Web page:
The European Parliament has rejected the current system of U.S. data privacy protection contending that it does not represent the adequate level of protection required by European legislation, because the system of "safe harbor" principles is not yet in place in the U.S.
The vote, however, might have little impact on the transatlantic agreement reached earlier this year between the European Commission and the U.S government, recognising the U.S. system based on safe harbor principles as representing adequate protection, an EU official who asked not to be identified told IDG Thursday.
Although the European Parliament represents voters in the 15 member states of the EU, in May those 15 governments agreed with the Commission that the U.S. system presented adequate standards of privacy as defined by a 1995 EU directive. That directive stipulated that personal data from databases maintained in the EU could only be transmitted to countries outside the EU provided they respected similar standards of data privacy.
However, the European Parliament has decided otherwise.
"The Parliament takes the view that the adequacy of the (U.S.) system cannot be confirmed and, consequently, the free movement of data cannot be authorised until all the components of the safe harbor system are operational and the United States authorities have informed the Commission that these conditions have been fulfilled," according to the opinion drafted by Elena Ornella Paciott, an Italian member of the Parliament's Socialist Group. The Parliament's plenary session endorsed this position 279-259, with 22 abstentions.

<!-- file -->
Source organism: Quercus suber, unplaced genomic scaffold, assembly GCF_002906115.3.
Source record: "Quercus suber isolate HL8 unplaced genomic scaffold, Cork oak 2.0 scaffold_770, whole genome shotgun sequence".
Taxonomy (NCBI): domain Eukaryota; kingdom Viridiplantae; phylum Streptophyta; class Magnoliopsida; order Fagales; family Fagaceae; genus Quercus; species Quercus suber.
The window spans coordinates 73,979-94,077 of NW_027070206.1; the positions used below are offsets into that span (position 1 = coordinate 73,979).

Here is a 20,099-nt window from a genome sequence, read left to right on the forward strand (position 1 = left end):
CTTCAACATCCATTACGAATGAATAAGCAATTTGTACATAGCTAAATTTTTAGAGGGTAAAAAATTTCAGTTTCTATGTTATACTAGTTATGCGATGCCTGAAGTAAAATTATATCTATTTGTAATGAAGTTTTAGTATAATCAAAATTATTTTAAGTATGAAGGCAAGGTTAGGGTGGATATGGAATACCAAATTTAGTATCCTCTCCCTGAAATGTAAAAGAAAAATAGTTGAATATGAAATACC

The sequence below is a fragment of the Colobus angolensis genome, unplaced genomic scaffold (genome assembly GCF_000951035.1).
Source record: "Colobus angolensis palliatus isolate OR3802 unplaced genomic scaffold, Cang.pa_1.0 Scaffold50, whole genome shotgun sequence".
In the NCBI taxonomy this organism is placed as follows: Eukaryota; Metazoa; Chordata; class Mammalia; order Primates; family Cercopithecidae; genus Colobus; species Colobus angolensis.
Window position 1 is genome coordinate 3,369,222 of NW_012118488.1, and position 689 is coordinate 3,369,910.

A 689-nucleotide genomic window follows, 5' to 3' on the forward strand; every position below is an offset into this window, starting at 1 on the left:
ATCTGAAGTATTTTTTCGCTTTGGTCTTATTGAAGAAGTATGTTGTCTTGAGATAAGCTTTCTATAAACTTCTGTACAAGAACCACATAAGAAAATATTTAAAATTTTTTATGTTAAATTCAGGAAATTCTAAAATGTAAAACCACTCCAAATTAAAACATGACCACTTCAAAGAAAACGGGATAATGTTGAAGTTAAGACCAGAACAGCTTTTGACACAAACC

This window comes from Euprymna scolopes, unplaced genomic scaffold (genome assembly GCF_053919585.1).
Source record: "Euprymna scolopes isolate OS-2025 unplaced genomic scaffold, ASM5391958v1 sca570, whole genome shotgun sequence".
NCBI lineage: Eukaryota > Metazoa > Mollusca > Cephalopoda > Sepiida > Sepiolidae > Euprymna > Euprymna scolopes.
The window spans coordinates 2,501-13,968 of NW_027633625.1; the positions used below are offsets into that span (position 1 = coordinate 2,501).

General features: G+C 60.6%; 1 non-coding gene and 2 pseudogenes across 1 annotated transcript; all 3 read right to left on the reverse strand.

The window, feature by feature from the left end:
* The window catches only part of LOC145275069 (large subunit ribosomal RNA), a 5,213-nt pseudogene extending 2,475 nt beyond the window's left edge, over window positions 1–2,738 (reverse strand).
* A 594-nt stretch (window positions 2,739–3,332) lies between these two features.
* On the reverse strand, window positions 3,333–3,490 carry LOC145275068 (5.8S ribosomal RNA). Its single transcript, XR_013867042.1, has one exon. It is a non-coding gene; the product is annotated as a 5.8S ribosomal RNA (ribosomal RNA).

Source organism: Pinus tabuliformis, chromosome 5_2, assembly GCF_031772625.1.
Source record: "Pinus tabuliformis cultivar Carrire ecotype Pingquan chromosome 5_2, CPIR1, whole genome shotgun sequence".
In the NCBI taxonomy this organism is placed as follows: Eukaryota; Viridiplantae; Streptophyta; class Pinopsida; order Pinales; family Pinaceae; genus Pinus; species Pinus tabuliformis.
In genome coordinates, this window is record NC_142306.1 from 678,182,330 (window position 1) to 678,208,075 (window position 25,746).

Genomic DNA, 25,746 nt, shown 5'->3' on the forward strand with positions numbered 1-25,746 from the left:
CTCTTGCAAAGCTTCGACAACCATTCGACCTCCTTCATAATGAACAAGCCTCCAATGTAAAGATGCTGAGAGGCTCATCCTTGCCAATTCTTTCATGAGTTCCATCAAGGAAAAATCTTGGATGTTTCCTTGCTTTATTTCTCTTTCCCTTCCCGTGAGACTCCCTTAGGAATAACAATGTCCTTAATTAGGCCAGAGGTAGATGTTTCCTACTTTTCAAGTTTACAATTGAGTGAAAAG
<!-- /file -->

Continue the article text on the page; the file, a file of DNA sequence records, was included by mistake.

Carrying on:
Although the Parliament's opinion is not legally binding, it would nevertheless be politically delicate for the Commission to publicly ignore the warning. Indeed, the Commission is downplaying the situation until it has examined how best to respond to the Parliament's vote.
"The Commission is disappointed that the European Parliament did not give us a clear endorsement. We will now carefully study the resolution and reflect on the next step," said Jonathan Todd, the spokesman for Frits Bolkestein, European Internal Market Commissioner, in an interview.
But other sources question the importance of the European Parliament vote.
"The European Parliament's opinion is not binding, and if the Commission complies with the negative opinion, it sets a dangerous precedent for the powers of the Commission in the future," said an EU official who asked not to be identified.
As a result, perhaps as soon as later this month, but more probably in September, Commissioner Bolkestein will propose that the full Commission formally recognize the U.S. safe harbor principles as representing adequate data privacy standards, the official said.
Earlier this year, the Commission reached an agreement with the U.S. that a system based on safe harbor principles did represent adequate levels of data privacy, after the U.S. administration agreed to reinforce consumer access rights and set up dispute settlement procedures for consumers.
The safe harbor principles require that a company seek explicit agreement of a data subject before transferring personal data to another company. It also gives the data subject reasonable access to personal data to review and possibly correct it. The principles also require organizations using personal information to "take reasonable precautions to protect it from loss, misuse and unauthoried access, disclosure, alteration and destruction," according to EU documents.